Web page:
Orthodox Jewish philosophy

Orthodox Jewish philosophy comprises the philosophical and theological teachings of Orthodox Judaism. Though Orthodox Judaism sees itself as the heir of traditional rabbinic Judaism, the present-day movement is thought to have first formed in the late 18th century, mainly in reaction to the Jewish emancipation and the growth of the Haskalah and Reform movements.[1][2][3] Orthodox Jewish philosophy concerns itself with interpreting traditional Jewish sources, reconciling the Jewish faith with the changes in the modern world and the movement's relationships with the State of Israel and other Jewish denominations.


Specific philosophies developed by Orthodox Jewish thinkers include:

Orthodox Jewish philosophers (from late 18th century)

While the majority of Orthodox rabbinic figures wrote primarily on Talmud and Jewish law (Halacha), some are known for their philosophical and theological writings.

Modern Orthodox Judaism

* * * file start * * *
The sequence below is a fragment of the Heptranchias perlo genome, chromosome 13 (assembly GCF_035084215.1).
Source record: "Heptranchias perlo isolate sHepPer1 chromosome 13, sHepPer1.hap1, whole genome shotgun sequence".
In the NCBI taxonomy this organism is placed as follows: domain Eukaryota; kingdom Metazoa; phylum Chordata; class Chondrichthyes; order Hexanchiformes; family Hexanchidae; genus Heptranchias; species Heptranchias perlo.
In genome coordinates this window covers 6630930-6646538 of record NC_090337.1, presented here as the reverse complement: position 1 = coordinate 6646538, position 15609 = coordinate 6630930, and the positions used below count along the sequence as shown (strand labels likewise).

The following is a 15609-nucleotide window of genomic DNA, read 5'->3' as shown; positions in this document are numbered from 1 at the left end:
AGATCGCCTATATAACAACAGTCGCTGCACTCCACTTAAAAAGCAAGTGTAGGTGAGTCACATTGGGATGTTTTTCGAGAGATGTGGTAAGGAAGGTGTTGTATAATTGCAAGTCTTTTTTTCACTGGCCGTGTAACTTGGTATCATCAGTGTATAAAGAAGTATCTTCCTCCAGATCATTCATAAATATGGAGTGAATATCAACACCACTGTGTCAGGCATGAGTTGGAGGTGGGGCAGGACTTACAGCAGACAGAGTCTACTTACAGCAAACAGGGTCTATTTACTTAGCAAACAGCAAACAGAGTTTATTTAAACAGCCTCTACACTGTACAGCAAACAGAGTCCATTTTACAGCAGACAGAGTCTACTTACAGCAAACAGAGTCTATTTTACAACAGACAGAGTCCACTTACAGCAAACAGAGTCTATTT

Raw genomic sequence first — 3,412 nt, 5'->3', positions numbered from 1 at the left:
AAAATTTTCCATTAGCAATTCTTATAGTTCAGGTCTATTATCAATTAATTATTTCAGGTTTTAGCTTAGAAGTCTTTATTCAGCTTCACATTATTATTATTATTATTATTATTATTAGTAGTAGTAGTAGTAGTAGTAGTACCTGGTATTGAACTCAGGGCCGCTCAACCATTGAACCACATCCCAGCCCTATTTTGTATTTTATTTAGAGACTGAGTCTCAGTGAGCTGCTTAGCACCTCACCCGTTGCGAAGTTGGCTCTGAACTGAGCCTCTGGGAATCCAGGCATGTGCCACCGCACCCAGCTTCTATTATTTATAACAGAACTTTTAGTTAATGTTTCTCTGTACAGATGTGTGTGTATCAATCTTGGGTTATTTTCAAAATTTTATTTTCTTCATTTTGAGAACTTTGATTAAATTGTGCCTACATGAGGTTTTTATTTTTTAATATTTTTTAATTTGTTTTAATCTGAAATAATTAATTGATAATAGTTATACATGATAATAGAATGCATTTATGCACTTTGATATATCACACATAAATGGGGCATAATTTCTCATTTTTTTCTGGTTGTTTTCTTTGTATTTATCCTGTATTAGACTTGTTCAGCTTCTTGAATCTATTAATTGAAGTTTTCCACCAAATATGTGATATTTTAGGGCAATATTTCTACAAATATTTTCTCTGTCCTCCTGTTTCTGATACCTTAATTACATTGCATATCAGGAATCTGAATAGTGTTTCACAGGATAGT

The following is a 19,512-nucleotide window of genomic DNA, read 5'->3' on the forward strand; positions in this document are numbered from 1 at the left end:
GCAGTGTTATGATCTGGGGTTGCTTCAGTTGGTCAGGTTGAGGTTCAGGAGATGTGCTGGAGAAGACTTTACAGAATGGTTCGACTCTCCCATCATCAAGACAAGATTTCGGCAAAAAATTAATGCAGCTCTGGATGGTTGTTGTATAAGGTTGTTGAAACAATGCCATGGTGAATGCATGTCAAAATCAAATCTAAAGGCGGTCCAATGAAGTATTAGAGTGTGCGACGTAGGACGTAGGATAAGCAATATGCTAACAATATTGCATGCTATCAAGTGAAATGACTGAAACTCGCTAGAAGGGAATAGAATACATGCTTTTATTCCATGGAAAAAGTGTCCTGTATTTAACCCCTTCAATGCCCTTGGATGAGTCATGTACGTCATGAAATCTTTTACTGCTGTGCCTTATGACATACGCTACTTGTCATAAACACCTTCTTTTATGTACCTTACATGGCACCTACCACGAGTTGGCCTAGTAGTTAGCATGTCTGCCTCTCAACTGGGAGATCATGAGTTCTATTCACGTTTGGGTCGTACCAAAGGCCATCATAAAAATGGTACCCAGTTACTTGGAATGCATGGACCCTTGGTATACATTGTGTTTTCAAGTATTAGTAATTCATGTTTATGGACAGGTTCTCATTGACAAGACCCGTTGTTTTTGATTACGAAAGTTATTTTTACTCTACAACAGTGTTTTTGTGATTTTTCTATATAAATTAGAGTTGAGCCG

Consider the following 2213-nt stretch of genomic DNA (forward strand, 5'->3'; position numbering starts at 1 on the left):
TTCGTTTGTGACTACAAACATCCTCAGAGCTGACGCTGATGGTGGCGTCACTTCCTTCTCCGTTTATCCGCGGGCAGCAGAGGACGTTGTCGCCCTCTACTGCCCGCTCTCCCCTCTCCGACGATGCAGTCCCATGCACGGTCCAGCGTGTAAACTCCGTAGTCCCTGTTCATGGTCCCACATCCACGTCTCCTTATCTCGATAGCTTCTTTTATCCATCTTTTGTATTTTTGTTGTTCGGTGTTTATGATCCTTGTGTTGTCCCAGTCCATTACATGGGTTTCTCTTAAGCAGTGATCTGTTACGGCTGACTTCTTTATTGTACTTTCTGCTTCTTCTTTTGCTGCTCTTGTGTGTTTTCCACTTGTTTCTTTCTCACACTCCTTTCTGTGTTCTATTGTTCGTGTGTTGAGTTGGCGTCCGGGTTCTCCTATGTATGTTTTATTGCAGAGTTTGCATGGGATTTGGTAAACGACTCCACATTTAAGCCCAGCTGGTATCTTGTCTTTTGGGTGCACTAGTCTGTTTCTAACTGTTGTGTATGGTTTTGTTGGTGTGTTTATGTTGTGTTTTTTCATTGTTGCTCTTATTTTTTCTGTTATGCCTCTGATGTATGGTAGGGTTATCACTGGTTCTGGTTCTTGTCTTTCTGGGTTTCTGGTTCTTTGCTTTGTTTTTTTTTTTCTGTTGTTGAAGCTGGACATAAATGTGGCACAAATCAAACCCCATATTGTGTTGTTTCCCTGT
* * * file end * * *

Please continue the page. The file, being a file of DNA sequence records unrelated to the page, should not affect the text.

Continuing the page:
Haredi Judaism

Hasidic Judaism

Sephardic Judaism

See also


  1. Carvalho, Jean-Paul, and Mark Koyama. Development and religious polarization: The emergence of reform and ultra-Orthodox Judaism. Department of Economics, University of Oxford, 2011.
  2. Heilman, Samuel C. Cosmopolitans and Parochials: Modern Orthodox Jews in America. University of Chicago Press, 1989.
  3. Liebman, Charles S. The ambivalent American Jew: Politics, religion and family in American Jewish life. Jewish publication society of America, 1973.
  4. Schwab, Shimon. Selected speeches: a collection of addresses and essays on hashkafah, contemporary issues and Jewish history. CIS Publishing. 1991.
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